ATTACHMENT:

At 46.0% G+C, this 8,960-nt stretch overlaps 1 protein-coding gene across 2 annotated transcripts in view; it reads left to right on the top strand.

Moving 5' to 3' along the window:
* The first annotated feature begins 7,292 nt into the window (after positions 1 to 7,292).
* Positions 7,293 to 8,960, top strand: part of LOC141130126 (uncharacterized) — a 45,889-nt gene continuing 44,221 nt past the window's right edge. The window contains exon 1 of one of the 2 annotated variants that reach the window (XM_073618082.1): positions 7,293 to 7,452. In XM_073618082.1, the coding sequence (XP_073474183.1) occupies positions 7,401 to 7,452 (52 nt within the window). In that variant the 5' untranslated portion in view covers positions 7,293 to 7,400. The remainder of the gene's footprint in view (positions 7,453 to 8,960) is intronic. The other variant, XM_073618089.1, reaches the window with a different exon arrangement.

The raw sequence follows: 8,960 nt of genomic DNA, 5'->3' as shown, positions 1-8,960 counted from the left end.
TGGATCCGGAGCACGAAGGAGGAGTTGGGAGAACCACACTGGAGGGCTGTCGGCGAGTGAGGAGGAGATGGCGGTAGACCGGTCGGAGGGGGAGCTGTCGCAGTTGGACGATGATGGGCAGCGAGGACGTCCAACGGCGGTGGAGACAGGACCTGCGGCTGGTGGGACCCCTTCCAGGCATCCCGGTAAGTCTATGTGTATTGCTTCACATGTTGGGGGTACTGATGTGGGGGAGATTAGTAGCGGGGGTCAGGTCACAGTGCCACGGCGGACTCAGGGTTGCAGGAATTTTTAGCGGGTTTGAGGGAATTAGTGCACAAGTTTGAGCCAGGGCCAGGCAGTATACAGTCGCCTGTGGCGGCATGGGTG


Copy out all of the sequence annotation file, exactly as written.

At 46.0% G+C, this 8,960-nt stretch overlaps 1 protein-coding gene across 2 annotated transcripts in view; it reads left to right on the top strand.

Moving 5' to 3' along the window:
* The first annotated feature begins 7,292 nt into the window (after positions 1 to 7,292).
* Positions 7,293 to 8,960, top strand: part of LOC141130126 (uncharacterized) — a 45,889-nt gene continuing 44,221 nt past the window's right edge. The window contains exon 1 of one of the 2 annotated variants that reach the window (XM_073618082.1): positions 7,293 to 7,452. In XM_073618082.1, the coding sequence (XP_073474183.1) occupies positions 7,401 to 7,452 (52 nt within the window). In that variant the 5' untranslated portion in view covers positions 7,293 to 7,400. The remainder of the gene's footprint in view (positions 7,453 to 8,960) is intronic. The other variant, XM_073618089.1, reaches the window with a different exon arrangement.

The raw sequence follows: 8,960 nt of genomic DNA, 5'->3' as shown, positions 1-8,960 counted from the left end.
TGGATCCGGAGCACGAAGGAGGAGTTGGGAGAACCACACTGGAGGGCTGTCGGCGAGTGAGGAGGAGATGGCGGTAGACCGGTCGGAGGGGGAGCTGTCGCAGTTGGACGATGATGGGCAGCGAGGACGTCCAACGGCGGTGGAGACAGGACCTGCGGCTGGTGGGACCCCTTCCAGGCATCCCGGTAAGTCTATGTGTATTGCTTCACATGTTGGGGGTACTGATGTGGGGGAGATTAGTAGCGGGGGTCAGGTCACAGTGCCACGGCGGACTCAGGGTTGCAGGAATTTTTAGCGGGTTTGAGGGAATTAGTGCACAAGTTTGAGCCAGGGCCAGGCAGTATACAGTCGCCTGTGGCGGCATGGGTG